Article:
Students who should take this course are those who may be exposed to asbestos on the work site.
This training is NOT for those workers that perform asbestos abatement activities and does not provide equipment training for workers required to use personal protective equipment (PPE) on the job site.
Additional training with site-specific protective equipment must be provided by the employer using the equipment that will be used on site prior to or at the time of initial assignment.
IACET Continuing Education Credits
Safety Unlimited, Inc. is authorized by IACET to offer 2 Contact Hours (0.2 CEUs) of Continuing Education (CE) for this program.
Safety Unlimited, Inc. (Provider #5660170-2) is accredited by the International Association for Continuing Education and Training (IACET). Safety Unlimited, Inc. complies with the ANSI/IACET Standard, which is recognized internationally as a standard of excellence in instructional practices. As a result of this accreditation, Safety Unlimited, Inc. is accredited to issue the IACET CEU. As an IACET Accredited Provider, Safety Unlimited, Inc. offers CEUs for its programs that qualify under the ANSI/IACET Standard.
About This Course
Following the completion of all training content and achievement of passing scores on all exams, students will need to complete a brief evaluation and confirm his/her identity. After doing so, the student will have access to the course completion certificate.
This course has one final exam based upon the material in the 2 course sections.
The exam consists of 20 questions selected at random from a larger pool of questions. A score of 70% or better is required to pass each exam. Students who do not pass the exam the first time may retake the exam as many times as necessary in order to pass.
The objectives of this online Asbestos Awareness course are to inform students of the dangers of asbestos, the industries and locations in which asbestos is common, and the methods to protect themselves from exposure to asbestos.
The course will also introduce students to the OSHA and EPA standards that address asbestos in the workplace including:
- 29 CFR 1910.1001 for General Industry;
- 29 CFR 1915.1001 for Maritime;
- 29 CFR 1926.1101 for Construction; and
- 40 CFR Part 763 Subpart G for certain State and local government employees who are not protected by the Asbestos Standards of the Occupational Safety and Health Administration (OSHA).
These standards address construction work, including alteration, repair, renovation, and demolition of structures containing asbestos; asbestos exposure during work in shipyards; and asbestos exposure in general industry, such as during brake and clutch repair, custodial work, and manufacture of asbestos-containing products.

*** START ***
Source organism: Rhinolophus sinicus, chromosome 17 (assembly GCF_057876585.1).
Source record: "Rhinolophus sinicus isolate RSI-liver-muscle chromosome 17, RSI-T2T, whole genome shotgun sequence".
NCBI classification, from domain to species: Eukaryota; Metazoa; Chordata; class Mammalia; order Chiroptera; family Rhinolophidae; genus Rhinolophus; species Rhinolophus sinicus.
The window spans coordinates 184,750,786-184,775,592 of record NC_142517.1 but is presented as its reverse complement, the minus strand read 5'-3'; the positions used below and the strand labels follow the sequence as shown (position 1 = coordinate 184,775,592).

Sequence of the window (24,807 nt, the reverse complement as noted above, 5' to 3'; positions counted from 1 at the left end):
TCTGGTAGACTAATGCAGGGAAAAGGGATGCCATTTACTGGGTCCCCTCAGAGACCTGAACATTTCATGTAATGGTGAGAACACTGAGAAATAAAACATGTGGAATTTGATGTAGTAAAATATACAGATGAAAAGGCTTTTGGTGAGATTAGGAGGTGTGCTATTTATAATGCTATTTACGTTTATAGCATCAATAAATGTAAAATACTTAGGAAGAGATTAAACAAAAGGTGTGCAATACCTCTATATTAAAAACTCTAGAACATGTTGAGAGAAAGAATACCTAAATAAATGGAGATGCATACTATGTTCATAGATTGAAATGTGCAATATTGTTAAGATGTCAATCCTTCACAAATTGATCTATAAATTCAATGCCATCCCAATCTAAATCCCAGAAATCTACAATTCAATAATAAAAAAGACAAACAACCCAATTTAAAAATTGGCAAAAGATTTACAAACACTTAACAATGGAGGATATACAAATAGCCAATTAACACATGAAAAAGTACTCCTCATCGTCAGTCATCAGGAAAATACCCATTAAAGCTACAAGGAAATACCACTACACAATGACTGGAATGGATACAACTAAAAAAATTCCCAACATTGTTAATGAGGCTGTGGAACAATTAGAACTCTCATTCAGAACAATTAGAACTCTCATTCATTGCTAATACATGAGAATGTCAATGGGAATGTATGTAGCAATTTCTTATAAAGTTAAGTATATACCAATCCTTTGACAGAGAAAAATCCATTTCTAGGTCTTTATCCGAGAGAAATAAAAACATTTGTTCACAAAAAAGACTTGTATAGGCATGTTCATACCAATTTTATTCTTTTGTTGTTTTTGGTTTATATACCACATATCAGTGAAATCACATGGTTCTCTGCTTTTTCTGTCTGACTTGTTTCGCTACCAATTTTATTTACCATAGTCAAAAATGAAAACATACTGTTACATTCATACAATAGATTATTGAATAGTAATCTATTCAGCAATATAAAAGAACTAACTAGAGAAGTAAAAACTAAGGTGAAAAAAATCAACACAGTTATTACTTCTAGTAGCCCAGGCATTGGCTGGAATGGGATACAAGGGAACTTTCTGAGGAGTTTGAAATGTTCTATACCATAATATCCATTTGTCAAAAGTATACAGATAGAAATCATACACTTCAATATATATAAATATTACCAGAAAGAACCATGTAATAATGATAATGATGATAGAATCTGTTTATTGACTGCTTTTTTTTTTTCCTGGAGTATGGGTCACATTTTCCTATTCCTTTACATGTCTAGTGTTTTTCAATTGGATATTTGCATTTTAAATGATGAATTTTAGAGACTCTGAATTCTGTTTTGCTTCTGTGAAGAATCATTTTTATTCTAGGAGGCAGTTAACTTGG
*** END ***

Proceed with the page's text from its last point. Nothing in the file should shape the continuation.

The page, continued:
- Describe and recognize asbestos;
- Describe the uses of asbestos;
- Understand the hazards of asbestos exposure;
- Explain how workers are exposed to asbestos;
- Identify and describe OSHA and EPA standards designed to protect workers from asbestos; and
- Explain how workers and employers can avoid asbestos hazards.
If you are exposed to asbestos at your workplace above the Permissible Exposure Level (PEL) for asbestos, additional training in the use of any Personal Protective Equipment (PPE) provided by your employer for your safety is warranted. This training should be site-specific and utilize the PPE you will use as part of your job.
This training must be provided prior to, or at the time of, initial assignment and at least yearly thereafter.
Workers that perform asbestos abatement work require training per their local state EPA standards. Again, this training is for "awareness" only. Visit the EPA website to contact the appropriate party to know more about abatement training and requirements in your state.
Finally, When required by OSHA standards, workers must receive additional training on the specific hazards of their job. Training providers should be used to ensure credibility and augment a company's training program. Therefore, in addition to the training provided by an outside party, a student should receive site-specific training supplied by his or her employer. This training should target the company's unique approach to hazard prevention, including the use of site-specific equipment, health and safety policies, and emergency procedures. As a rule, this company-specific training should be well documented.
The bottom line in ALL SITUATIONS is that employers are required to ensure that their employees are adequately trained to do their job.